Why the name Tom Ewing isnâ€™t any bigger than it currently is is beyond me. His ongoing piece for Brit blog Freaky Trigger – in which he has endeavored to review, with a pretty good semblance of success, every Number One Hit in the UK since 1952 – has occupied more of my leisure time than Seinfeld re-runs, Gamecock football and earnestly trying to shave â€œL.K.Y.â€ into my pubis combined. Ewingâ€™s at his best and most provocative though when penning the â€œPoptimistâ€ column for Ryan Schreiberâ€™s hipper-than-thou-willst-ever-hope-to-be online rag. (Even mentioning itâ€™s name, in print or otherwise, requires a level of cool aloofness that I myself have apparently not yet attained â€“ at least thatâ€™s what this chick I tried to hit on last night told me anyways.) Regardless, in this past Tuesdayâ€™s eighth installment, Ewing – with his typical wit and lucidity – opines about this spot for the Cadbury company out of Britian. While itâ€™s more than safe for work I guarantee, it could be hazardous to your monitor if youâ€™re presently drinking anything. So put down that chipped Fugazi mug and check this out:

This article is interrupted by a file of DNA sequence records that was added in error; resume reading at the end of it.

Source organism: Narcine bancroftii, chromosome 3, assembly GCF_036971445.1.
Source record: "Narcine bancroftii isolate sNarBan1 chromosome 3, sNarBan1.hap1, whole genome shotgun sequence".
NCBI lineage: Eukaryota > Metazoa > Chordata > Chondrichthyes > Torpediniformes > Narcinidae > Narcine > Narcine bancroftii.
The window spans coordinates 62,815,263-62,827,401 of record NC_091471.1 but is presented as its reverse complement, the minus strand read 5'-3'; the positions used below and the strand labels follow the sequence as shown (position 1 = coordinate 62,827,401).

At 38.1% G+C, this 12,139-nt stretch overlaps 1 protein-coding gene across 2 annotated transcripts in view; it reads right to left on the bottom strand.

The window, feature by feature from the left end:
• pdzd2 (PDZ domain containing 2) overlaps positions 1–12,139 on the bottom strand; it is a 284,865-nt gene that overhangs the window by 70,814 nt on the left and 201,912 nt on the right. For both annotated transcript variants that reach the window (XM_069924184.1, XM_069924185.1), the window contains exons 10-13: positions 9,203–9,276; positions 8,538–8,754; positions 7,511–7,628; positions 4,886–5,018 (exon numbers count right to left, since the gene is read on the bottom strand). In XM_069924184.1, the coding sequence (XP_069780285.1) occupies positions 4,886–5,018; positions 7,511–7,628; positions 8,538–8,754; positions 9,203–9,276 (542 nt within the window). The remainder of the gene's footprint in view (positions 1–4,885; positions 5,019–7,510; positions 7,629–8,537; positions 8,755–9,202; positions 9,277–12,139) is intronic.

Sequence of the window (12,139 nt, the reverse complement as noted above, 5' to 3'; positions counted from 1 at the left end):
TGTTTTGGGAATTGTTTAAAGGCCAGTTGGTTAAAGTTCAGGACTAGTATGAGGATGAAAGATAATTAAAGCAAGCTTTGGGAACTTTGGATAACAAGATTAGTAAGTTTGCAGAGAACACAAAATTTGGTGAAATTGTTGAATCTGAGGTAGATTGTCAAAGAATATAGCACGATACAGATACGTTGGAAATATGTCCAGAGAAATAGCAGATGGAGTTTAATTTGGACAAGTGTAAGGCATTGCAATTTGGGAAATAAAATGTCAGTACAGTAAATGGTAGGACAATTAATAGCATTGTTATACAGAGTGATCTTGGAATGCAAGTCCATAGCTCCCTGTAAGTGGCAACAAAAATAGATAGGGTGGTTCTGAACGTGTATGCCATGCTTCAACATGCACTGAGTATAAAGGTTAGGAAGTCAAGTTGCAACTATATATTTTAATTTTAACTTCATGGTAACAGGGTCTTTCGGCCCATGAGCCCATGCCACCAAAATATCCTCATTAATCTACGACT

As a lifelong Phil Collins enthusiast (and concomitant apologist), I was pissed as all get-out when the rumor mill started churning that indeed it was Buster himself in the ape suit. I thought to myself, â€œIâ€™ll never be able to explain this one.â€ Turns out I donâ€™t have to. While the primate family has been good to Lord Collins in recent years (and no, I donâ€™t have a good explanation for Disneyâ€™s Tarzan either), itâ€™s actually simian screen specialist Garon Michael (Congo, Instinct, Tim Burtonâ€™s Planet of the Apes) behind the kit. Whew!
As for Ewingâ€™s comments, heâ€™s spot on when he says, â€œ[the ad] does magnificently something music criticism finds desperately hard â€“ isolating a moment in a track and communicating it effectively.â€ And concerning a topic thatâ€™s been a hotbed of debate recently on this olâ€™ site here, Ewing goes on to note:
â€œSeveral years ago you’ll remember a great fuss over a Nick Drake track being used to advertise Volkswagen, and I felt that behind at least some of the dudgeon was a sense that marketers simply oughtn’t to know who Drake was. Now telecoms giant T-Mobile can use Vashti Bunyan and Arthur Russell in quick succession on their ads, and it seems natural that ad agencies hire people with thorough, credible tastes and an understanding of what obscure music might resonate with outside its core audience. With all those ads, though, the sense remains that the music is there to add exotic colour, and receives nothing creative in return. Maybe the gorilla ad marks a shift â€“ an advert which cares about its music (even if that music is well-worn and corny) enough to add something to it.â€
One more thing, if this ape looks a helluva lot better than Kubrickâ€™s, it should. It cost six million quid to make.